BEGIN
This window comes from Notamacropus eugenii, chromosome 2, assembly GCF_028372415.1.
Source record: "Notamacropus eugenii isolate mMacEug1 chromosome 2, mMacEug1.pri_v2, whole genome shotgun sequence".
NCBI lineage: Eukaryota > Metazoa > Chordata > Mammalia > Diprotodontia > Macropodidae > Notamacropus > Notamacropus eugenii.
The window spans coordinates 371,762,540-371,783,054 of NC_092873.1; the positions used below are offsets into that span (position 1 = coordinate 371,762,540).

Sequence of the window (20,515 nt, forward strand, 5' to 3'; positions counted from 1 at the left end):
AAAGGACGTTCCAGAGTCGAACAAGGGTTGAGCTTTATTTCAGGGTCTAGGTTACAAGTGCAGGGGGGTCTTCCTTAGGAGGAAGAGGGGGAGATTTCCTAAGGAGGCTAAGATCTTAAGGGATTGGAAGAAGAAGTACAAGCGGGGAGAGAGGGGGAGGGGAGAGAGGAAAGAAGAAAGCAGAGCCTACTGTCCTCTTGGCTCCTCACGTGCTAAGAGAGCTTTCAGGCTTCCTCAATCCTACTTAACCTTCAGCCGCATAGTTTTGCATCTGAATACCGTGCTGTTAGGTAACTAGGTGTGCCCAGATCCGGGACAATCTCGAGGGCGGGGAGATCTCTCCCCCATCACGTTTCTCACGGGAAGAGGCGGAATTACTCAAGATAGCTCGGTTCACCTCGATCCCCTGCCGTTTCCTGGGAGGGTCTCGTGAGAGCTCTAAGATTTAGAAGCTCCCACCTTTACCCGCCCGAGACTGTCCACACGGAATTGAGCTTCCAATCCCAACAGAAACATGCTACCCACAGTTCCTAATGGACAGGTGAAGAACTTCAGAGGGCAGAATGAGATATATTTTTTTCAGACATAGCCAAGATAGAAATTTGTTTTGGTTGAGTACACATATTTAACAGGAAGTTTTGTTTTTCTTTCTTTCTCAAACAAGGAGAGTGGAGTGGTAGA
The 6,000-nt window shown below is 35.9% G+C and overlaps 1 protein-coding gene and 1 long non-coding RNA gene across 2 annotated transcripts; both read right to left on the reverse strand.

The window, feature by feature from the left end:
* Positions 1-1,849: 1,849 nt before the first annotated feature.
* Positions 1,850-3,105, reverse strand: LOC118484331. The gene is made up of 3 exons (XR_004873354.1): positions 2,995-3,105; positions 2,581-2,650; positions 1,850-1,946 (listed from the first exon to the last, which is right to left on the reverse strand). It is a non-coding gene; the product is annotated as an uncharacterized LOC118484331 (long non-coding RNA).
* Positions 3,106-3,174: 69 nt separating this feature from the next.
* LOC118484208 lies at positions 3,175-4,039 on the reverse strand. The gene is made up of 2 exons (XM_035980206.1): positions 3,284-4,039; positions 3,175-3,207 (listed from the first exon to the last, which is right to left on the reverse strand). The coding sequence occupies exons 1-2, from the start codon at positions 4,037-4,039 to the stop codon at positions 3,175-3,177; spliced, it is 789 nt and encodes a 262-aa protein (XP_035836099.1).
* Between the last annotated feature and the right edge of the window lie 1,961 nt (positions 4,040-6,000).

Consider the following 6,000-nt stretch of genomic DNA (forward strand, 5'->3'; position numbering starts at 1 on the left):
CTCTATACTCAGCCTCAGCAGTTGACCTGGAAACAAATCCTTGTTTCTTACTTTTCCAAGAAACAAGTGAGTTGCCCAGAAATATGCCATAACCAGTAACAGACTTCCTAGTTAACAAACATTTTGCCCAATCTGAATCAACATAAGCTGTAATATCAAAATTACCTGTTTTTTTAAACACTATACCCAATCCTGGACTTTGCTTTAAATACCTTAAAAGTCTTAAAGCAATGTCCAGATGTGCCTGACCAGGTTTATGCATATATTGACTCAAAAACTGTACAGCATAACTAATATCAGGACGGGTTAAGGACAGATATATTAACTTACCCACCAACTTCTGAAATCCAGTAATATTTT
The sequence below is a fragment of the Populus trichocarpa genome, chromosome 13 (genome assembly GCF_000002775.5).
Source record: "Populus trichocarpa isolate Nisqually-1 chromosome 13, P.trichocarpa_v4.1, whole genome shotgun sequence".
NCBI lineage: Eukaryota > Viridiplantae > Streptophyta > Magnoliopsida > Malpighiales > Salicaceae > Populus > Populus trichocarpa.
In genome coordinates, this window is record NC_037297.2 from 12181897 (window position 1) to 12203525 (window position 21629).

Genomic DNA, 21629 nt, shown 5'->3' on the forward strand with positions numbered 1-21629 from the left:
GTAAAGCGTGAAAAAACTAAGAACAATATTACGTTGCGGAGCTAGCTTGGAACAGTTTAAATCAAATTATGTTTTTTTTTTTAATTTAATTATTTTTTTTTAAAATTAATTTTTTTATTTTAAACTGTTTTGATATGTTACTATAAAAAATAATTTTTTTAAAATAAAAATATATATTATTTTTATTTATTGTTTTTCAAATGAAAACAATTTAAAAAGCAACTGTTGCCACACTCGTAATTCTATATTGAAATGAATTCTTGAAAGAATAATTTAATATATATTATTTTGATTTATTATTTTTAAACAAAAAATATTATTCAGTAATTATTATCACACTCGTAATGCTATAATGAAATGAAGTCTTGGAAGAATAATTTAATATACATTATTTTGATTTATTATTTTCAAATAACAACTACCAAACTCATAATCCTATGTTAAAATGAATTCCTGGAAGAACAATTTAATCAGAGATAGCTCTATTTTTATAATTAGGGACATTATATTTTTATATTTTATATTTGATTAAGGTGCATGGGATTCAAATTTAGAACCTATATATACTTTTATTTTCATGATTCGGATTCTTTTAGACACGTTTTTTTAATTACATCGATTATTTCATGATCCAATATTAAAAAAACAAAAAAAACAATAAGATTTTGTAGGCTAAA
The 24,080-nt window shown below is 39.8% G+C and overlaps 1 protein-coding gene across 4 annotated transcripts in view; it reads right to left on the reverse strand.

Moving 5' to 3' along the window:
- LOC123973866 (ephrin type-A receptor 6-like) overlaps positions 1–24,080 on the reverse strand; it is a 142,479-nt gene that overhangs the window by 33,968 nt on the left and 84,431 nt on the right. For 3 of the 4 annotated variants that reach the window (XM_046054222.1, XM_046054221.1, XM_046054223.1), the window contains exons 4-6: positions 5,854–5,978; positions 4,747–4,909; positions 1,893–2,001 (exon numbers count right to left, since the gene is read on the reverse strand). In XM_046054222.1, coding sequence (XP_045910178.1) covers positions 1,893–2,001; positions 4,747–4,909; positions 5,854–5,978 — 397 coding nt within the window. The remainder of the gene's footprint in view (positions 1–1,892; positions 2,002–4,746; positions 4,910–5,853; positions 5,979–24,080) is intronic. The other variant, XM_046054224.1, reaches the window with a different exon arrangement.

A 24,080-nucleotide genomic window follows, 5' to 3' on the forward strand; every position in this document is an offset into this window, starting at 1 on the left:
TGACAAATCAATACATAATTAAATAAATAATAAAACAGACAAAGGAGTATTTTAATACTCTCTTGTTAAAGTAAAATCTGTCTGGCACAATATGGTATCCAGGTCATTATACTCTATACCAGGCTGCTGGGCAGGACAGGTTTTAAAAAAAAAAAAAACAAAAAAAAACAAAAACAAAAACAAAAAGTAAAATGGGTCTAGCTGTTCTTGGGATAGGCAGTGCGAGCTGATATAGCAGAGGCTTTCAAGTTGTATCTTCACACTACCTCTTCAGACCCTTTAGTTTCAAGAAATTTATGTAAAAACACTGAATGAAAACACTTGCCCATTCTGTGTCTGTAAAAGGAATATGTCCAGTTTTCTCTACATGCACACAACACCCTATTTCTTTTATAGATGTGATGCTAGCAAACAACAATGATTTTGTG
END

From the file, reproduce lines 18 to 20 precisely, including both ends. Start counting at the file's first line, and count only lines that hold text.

NCBI lineage: Eukaryota > Viridiplantae > Streptophyta > Magnoliopsida > Malpighiales > Salicaceae > Populus > Populus trichocarpa.
In genome coordinates, this window is record NC_037297.2 from 12181897 (window position 1) to 12203525 (window position 21629).

Genomic DNA, 21629 nt, shown 5'->3' on the forward strand with positions numbered 1-21629 from the left: